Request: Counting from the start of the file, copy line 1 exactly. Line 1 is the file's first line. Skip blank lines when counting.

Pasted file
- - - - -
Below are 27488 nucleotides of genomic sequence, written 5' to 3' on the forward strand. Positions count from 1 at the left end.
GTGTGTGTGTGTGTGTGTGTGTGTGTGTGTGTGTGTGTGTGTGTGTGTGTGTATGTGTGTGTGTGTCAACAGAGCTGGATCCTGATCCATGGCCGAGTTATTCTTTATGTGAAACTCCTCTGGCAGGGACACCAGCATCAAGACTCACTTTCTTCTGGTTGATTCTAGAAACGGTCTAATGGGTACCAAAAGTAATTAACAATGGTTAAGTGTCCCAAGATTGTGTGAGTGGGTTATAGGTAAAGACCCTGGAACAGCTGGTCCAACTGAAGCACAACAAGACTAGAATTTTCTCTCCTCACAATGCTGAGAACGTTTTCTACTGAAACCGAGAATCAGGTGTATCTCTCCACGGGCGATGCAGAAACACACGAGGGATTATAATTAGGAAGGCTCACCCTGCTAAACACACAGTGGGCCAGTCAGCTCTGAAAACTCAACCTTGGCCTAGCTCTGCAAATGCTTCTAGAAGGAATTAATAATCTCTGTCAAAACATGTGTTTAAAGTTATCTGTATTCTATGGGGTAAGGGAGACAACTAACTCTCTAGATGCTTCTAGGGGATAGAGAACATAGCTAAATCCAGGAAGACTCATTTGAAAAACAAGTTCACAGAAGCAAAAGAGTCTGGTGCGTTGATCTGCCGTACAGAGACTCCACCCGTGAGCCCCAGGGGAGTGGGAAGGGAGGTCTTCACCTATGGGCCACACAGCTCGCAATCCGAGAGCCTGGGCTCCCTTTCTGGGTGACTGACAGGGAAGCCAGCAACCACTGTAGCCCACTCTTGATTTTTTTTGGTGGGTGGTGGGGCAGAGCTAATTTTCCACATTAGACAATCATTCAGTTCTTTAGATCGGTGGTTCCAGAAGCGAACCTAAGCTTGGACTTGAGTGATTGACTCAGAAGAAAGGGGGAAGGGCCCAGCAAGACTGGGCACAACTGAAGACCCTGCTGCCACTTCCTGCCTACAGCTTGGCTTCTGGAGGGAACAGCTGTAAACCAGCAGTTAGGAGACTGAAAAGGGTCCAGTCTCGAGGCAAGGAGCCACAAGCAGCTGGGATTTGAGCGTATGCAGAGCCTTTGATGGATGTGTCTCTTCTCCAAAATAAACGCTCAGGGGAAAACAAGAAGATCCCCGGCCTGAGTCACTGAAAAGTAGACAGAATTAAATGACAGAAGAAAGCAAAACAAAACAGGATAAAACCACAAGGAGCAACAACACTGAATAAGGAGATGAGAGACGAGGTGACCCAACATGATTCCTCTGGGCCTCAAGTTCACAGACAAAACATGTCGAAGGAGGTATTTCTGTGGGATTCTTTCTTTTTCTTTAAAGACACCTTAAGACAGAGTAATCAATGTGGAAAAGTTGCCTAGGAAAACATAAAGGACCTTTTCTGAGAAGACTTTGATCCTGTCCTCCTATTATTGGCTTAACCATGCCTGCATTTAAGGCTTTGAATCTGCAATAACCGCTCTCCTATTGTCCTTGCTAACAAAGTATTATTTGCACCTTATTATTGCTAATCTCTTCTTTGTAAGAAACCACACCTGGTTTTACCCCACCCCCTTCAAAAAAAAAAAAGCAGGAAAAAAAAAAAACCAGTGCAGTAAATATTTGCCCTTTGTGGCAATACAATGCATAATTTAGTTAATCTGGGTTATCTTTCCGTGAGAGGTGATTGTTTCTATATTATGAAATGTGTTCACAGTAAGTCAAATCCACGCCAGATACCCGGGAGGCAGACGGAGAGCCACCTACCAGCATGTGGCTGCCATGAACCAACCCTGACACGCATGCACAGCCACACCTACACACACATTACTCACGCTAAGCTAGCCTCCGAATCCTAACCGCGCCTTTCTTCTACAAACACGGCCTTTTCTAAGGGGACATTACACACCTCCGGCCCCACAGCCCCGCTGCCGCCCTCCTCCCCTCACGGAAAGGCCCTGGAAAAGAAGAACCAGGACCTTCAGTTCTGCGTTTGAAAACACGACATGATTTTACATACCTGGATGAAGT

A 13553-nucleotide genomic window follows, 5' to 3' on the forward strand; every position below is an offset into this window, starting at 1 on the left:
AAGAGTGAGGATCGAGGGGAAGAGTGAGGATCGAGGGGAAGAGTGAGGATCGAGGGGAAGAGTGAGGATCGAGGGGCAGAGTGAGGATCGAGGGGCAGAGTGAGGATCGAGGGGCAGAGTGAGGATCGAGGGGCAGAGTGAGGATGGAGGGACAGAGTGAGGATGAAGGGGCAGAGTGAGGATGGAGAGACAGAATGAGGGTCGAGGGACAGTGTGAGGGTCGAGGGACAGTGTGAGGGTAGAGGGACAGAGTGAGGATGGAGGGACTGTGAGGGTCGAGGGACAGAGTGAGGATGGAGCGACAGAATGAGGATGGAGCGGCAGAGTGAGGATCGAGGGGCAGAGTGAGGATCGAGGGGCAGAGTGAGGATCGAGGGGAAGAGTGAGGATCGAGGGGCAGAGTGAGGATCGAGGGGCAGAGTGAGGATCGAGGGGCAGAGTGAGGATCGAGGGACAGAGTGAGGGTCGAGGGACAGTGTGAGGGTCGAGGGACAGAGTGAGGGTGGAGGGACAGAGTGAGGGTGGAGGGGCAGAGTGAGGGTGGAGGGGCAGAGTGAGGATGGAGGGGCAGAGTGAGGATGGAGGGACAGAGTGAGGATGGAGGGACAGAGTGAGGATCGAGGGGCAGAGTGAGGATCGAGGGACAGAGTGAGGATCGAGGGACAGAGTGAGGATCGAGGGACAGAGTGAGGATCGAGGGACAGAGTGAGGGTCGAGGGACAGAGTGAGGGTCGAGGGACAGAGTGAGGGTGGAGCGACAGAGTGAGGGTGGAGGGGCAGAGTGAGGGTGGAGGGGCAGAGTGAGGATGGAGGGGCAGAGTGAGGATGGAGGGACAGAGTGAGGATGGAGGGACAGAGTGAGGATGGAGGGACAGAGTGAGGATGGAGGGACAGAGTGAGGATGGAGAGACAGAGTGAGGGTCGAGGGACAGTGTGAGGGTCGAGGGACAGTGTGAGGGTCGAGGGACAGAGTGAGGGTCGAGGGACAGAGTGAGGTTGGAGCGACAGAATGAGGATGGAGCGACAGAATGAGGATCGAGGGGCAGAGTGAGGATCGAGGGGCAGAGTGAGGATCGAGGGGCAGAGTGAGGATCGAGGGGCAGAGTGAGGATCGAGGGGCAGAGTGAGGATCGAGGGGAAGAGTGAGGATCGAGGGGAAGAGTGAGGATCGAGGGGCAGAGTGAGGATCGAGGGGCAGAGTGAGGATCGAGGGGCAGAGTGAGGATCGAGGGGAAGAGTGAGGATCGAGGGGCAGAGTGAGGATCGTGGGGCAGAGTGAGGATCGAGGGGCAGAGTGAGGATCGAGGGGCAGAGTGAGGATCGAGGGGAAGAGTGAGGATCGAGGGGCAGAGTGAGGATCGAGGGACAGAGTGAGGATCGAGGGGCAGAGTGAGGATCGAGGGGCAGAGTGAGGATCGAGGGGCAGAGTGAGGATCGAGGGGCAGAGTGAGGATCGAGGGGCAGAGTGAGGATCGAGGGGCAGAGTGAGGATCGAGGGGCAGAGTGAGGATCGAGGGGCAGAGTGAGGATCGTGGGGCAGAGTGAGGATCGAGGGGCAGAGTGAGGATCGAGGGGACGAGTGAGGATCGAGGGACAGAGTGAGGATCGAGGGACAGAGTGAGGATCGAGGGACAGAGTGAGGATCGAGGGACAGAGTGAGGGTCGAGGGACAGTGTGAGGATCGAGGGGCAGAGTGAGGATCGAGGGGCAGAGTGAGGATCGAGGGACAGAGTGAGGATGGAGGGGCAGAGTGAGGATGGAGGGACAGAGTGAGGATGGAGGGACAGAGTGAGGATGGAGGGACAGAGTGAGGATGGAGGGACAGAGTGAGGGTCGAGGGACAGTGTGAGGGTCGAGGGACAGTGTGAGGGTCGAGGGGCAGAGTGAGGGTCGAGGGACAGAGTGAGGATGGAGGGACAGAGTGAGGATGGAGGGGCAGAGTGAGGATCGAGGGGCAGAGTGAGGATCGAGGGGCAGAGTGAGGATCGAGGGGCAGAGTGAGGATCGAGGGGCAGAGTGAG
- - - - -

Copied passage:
Below are 27488 nucleotides of genomic sequence, written 5' to 3' on the forward strand. Positions count from 1 at the left end.